On February 1st the Environments and Societies Colloquium began another exciting series of workshops that tackle the biggest issues of our time – climate change, environmental justice, resources stewardship – using a cross-disciplinary approach. The group’s commitment to collaborative, interdisciplinary scholarship is evident in the variety of visiting scholars presenting at the colloquium series.
The first presenter of the winter series was Andrew Isenberg. Isenberg, a Professor at Temple University, is an historian of the American west. Dr. Isenberg presented a new paper titled “Empire of Remedy: Vaccination, Natives, and Narratives in the North American West.”
The paper examines attempts to vaccinate Native Americans following the passage of the Indian Vaccination Act of 1832. Isenberg took an interest in this topic because it seems paradoxical that the United States would make a concerted effort to vaccinate natives in the West, given the violent history of American expansion.
The discussion addressed questions of state and imperial power, and uses this history of the American borderlands to rethink the relationship between imperial powers and native communities. Rather than assuming the United States confidently carrying out its “Manifest Destiny,” Isenberg wants to highlight the importance of fear and contingency in the history of the American West.
“Some of the most productive interdisciplinary conversations on campus take place in the Environments and Societies workshop,” said Mike Mortimer, the Graduate Student Researcher who has helped to organize this year’s E&S series. Commenting on the group’s collegial and collaborative approach, Mortimer continued, “senior scholars appreciate the incisive feedback on works-in-progress, while graduate students gain experience engaging colleagues outside their area of expertise.”
On February 9th E&S hosted Benjamin Morgan from the University of Chicago, whose article titled “Fin-du-Globe: On Decadent Planets” addresses a pressing question in our current debates on climate change: how to think on a global scale. Since James Lovelock and Lynn Margulis proposed the “Gaia Theory” in the 1970s, thinking in terms of global scales and in time-frames well beyond a human lifetime has been supposedly central to understanding the scope of the climate threat.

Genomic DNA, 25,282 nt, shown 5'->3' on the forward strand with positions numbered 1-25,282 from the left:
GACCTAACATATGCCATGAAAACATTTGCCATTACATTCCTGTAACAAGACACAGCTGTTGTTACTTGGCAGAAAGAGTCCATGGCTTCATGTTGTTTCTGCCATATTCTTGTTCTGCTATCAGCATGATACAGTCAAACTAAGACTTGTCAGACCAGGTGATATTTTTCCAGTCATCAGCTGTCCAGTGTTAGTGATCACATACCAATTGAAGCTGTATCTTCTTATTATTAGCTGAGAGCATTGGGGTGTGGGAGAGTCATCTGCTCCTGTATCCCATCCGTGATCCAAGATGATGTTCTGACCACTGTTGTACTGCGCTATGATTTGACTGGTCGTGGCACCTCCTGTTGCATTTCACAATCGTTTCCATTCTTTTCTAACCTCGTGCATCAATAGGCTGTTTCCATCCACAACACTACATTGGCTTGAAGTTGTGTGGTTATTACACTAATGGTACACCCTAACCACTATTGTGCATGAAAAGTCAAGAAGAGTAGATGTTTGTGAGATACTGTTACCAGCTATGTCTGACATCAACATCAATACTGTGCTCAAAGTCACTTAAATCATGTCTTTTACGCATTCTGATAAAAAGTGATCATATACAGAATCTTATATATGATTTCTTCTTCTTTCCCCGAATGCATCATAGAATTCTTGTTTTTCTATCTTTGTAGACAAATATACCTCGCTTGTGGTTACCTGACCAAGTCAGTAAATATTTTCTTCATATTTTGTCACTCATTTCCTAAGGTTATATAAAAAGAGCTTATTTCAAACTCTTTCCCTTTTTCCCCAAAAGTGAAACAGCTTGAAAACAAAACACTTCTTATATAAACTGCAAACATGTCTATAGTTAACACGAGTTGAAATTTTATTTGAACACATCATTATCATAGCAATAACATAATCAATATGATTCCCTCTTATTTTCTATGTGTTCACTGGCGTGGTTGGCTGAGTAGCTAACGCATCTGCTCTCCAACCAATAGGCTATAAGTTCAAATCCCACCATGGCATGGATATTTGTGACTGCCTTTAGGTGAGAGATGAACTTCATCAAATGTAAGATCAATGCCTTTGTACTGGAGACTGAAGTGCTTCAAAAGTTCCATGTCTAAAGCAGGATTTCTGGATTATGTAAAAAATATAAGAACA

Morgan questions the usefulness of thinking in such large scales, whether on a planetary scale or across the thousands or years in which climate change is being measured. Morgan’s paper analyzes literature of the Decadent movement from the turn of the twentieth century, which emphasizes excess and artificiality, in order to show how these early global thinkers were already noting the apparent fragility of the globe by depicting the various ways that it might all come to an end.
In a twist from our current climate debates, Decadent writers more often imagined the end of the world through global cooling, but the fears of a planet that has grown old and run down echo fears of current climate scientists.
Environments and Societies is a UC Davis research initiative led by Louis Warren, the W. Turrentine Jackson Professor of Western U.S. History, with affiliated faculty and graduates students from across the social sciences and humanities here at Davis. The goal of E&S is to “build cross-disciplinary collaboration in the environmental humanities and humanistic social sciences to undertake the broad rethinking of human nature interactions that are critical to meeting the environmental challenges of our era.”
The Environments and Societies winter series continues every Wednesday, from 4:00-6:00pm, through March 8th.
–Kaleb Knoblauch, DHI Graduate Student Researcher and doctoral student in the Department of History